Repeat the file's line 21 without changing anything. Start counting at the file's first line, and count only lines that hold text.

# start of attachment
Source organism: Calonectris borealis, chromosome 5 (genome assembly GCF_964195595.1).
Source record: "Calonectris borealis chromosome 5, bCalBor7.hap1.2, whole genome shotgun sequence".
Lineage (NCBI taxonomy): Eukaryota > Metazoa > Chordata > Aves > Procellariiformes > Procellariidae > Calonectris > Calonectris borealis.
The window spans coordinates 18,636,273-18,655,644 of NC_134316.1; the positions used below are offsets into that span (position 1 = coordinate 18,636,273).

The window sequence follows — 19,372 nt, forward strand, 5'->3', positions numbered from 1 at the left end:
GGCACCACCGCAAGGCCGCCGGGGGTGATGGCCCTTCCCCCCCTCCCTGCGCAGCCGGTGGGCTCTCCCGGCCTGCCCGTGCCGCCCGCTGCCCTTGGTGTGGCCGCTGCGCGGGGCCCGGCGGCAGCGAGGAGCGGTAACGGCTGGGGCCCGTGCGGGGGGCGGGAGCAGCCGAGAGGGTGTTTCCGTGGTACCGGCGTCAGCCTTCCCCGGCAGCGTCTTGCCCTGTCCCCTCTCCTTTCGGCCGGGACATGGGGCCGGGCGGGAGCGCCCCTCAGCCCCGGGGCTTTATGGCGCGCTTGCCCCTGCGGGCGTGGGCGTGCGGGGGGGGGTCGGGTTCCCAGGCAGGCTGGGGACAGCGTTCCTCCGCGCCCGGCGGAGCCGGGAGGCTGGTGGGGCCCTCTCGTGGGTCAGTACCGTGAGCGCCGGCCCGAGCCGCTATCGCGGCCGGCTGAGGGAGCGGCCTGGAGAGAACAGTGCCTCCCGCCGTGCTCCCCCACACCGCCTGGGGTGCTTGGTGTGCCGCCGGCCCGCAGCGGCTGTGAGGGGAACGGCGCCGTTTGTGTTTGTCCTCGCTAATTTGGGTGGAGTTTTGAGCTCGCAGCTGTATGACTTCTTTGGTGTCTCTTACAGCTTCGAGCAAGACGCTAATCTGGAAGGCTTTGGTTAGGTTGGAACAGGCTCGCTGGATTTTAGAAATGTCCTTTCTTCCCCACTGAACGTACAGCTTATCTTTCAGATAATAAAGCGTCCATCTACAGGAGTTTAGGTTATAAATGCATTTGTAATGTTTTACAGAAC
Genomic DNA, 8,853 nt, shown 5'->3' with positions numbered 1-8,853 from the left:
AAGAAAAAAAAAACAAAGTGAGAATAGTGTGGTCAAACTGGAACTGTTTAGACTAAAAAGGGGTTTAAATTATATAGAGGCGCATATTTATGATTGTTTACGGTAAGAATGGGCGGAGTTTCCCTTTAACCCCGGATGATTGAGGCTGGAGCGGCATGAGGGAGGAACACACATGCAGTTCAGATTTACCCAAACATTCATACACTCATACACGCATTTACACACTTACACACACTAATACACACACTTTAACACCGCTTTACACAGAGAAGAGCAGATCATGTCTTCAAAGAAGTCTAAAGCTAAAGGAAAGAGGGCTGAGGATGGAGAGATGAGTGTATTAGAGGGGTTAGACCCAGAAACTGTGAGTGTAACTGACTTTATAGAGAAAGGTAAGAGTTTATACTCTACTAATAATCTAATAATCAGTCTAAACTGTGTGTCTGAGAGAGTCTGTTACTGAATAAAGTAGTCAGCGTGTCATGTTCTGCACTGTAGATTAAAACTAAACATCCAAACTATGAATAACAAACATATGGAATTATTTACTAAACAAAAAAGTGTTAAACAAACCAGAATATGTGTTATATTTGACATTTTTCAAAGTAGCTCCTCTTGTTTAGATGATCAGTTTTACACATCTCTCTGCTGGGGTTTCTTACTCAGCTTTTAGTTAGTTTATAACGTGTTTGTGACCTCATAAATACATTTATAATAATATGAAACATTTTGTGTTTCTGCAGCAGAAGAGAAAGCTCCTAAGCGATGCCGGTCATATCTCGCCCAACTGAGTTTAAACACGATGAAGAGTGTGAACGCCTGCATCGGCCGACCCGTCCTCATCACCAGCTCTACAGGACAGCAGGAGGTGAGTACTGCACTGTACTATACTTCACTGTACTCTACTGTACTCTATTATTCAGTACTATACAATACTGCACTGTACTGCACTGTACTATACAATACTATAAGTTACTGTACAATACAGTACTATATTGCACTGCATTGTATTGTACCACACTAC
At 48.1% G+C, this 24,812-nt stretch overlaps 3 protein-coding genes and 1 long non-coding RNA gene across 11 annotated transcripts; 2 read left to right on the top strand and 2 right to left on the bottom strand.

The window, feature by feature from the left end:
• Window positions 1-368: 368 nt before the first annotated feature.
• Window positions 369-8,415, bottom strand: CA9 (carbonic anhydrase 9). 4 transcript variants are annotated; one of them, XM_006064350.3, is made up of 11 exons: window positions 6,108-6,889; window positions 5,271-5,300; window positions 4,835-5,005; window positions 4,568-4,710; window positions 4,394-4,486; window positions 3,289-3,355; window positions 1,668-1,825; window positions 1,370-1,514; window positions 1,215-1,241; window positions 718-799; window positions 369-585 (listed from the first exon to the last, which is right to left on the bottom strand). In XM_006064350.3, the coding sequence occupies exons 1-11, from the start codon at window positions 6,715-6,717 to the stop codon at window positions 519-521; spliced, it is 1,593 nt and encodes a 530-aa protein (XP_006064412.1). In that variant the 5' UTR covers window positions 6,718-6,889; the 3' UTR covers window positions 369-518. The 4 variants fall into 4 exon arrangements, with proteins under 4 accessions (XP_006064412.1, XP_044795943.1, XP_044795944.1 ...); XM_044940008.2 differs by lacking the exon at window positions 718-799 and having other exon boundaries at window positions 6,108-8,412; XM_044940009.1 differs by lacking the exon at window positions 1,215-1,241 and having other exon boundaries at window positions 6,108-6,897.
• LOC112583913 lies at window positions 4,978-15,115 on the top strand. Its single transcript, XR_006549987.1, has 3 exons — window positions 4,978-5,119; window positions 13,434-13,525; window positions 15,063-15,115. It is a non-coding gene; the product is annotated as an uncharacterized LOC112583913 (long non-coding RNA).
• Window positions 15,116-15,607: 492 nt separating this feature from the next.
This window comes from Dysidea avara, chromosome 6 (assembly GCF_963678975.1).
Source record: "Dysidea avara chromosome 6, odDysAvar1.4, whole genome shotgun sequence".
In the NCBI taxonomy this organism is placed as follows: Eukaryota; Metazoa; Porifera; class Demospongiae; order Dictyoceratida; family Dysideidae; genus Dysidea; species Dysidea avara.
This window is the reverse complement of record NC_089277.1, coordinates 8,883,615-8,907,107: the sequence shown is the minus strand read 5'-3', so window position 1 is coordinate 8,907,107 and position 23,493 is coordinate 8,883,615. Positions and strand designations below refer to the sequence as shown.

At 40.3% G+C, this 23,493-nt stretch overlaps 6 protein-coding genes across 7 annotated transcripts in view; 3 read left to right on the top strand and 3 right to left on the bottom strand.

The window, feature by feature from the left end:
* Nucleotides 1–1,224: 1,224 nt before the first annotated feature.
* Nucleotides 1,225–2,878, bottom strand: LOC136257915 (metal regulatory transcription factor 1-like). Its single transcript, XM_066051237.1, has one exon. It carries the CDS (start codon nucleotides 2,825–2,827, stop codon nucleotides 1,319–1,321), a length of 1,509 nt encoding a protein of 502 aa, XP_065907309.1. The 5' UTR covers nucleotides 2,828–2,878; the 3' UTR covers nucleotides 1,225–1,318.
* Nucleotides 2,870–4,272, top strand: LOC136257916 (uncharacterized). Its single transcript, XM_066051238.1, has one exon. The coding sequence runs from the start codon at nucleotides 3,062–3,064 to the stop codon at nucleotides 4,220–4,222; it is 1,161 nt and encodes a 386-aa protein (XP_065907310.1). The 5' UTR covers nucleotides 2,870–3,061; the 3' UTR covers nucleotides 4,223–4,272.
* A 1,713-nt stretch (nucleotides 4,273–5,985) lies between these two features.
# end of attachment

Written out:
* Nucleotides 1–1,224: 1,224 nt before the first annotated feature.